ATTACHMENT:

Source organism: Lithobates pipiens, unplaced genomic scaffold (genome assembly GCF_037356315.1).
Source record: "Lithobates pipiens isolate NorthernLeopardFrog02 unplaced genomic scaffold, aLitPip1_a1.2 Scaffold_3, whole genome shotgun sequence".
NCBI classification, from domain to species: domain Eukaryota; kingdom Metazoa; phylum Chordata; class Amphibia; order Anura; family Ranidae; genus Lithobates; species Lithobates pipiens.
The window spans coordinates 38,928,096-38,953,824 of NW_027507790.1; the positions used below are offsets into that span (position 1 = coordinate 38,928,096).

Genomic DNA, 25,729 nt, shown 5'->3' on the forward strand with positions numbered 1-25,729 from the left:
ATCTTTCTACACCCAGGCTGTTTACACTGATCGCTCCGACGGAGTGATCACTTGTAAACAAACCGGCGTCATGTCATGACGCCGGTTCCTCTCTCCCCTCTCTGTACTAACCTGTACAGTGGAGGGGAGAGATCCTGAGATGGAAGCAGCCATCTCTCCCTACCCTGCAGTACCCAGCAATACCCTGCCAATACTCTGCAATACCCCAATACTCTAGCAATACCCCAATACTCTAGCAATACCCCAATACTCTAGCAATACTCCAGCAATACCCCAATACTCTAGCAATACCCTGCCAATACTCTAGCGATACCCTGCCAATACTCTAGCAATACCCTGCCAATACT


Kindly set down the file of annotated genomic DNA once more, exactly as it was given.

Source organism: Lithobates pipiens, unplaced genomic scaffold (genome assembly GCF_037356315.1).
Source record: "Lithobates pipiens isolate NorthernLeopardFrog02 unplaced genomic scaffold, aLitPip1_a1.2 Scaffold_3, whole genome shotgun sequence".
NCBI classification, from domain to species: domain Eukaryota; kingdom Metazoa; phylum Chordata; class Amphibia; order Anura; family Ranidae; genus Lithobates; species Lithobates pipiens.
The window spans coordinates 38,928,096-38,953,824 of NW_027507790.1; the positions used below are offsets into that span (position 1 = coordinate 38,928,096).

Genomic DNA, 25,729 nt, shown 5'->3' on the forward strand with positions numbered 1-25,729 from the left:
ATCTTTCTACACCCAGGCTGTTTACACTGATCGCTCCGACGGAGTGATCACTTGTAAACAAACCGGCGTCATGTCATGACGCCGGTTCCTCTCTCCCCTCTCTGTACTAACCTGTACAGTGGAGGGGAGAGATCCTGAGATGGAAGCAGCCATCTCTCCCTACCCTGCAGTACCCAGCAATACCCTGCCAATACTCTGCAATACCCCAATACTCTAGCAATACCCCAATACTCTAGCAATACCCCAATACTCTAGCAATACTCCAGCAATACCCCAATACTCTAGCAATACCCTGCCAATACTCTAGCGATACCCTGCCAATACTCTAGCAATACCCTGCCAATACT